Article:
The Moon, Jupiter… and the Galilean satellites

publicado en: Photography | 0

The Moon and Jupiter looked glorious last night, flooding Horsham with light in the cold early evening. We were walking back from town, and I was just willing to arrive home and test my month-old Nikon D7500 in night sky photography.

I attached the Sigma 18-200mm telephoto to the camera, and I did a few photographs (on tripod and with remote, of course). ISO 400, 1/320 sec speed at f/11 gave me the nicest image quality (increased to 1/15 for Jupiter, which I overlaid in Photoshop Elements). I used a gradual filter, but it was quite pointless: the Moon is just way brighter than Jupiter, with or without gradual filter.

The result is below, and I am pleased with it. I could have done something better, but it was cold and I just wanted to go back inside.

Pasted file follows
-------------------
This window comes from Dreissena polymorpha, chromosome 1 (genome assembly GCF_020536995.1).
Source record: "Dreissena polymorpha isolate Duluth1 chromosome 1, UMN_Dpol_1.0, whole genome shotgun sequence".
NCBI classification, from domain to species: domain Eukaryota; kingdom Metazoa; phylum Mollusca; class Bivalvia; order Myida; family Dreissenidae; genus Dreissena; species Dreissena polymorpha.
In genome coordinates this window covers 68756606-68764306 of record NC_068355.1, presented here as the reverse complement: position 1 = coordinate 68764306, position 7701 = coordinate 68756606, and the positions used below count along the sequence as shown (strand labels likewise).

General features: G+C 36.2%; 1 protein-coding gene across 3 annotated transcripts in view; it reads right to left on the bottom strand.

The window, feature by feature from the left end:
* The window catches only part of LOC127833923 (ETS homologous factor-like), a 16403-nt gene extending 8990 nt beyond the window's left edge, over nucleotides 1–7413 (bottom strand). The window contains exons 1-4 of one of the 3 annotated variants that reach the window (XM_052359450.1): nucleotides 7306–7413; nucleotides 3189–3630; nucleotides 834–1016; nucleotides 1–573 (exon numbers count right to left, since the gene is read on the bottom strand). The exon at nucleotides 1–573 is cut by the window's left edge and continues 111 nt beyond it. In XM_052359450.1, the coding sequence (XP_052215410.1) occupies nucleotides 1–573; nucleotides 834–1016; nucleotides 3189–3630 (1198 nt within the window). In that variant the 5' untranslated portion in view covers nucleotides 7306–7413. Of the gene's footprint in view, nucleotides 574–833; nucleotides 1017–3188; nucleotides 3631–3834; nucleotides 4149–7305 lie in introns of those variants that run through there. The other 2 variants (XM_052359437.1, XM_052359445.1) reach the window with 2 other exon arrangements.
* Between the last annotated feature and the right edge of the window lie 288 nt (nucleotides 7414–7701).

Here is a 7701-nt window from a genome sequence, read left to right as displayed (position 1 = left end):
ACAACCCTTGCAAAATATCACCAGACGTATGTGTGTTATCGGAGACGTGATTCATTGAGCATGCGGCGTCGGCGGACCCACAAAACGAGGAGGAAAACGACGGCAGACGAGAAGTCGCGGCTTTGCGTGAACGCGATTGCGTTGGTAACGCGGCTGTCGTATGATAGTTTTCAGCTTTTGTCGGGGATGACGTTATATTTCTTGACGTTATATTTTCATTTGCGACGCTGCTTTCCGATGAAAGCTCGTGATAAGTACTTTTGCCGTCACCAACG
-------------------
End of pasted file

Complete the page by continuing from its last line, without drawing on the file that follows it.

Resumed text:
The Moon, on the left, and Jupiter, to the right.
The Moon and Jupiter. ISO400, f/11, 1/320 sec

But I also did a few shots of Jupiter, zooming to the maximum. I used ISO800, and 1/15 sec at f/6.3. I was about to discard those photographs, when I realised it could be interesting to open them in Camera Raw and well… see what was there. To my surprise, the raw data contained a faint lineament formed by 4 lights flanking Jupiter in each of the photos I did (so I discarded that they were noise), and well, it was obvious what I had in front of me: the four Galilean satellites: Callisto, Io, Europa and Ganymede, in that order.

This is what the following photo shows. It’s a crop out of a larger photo took at 200 mm

Jupiter and the four Galilean satellites, on a photo made with a 200 mm telephoto.
The Galilean satellites and Jupiter. ISO800, f/6.3, 1/15sec

What’s your experience using just a camera and a telephoto for imaging the skies? Comments, please!

Deja un comentario / Leave a comment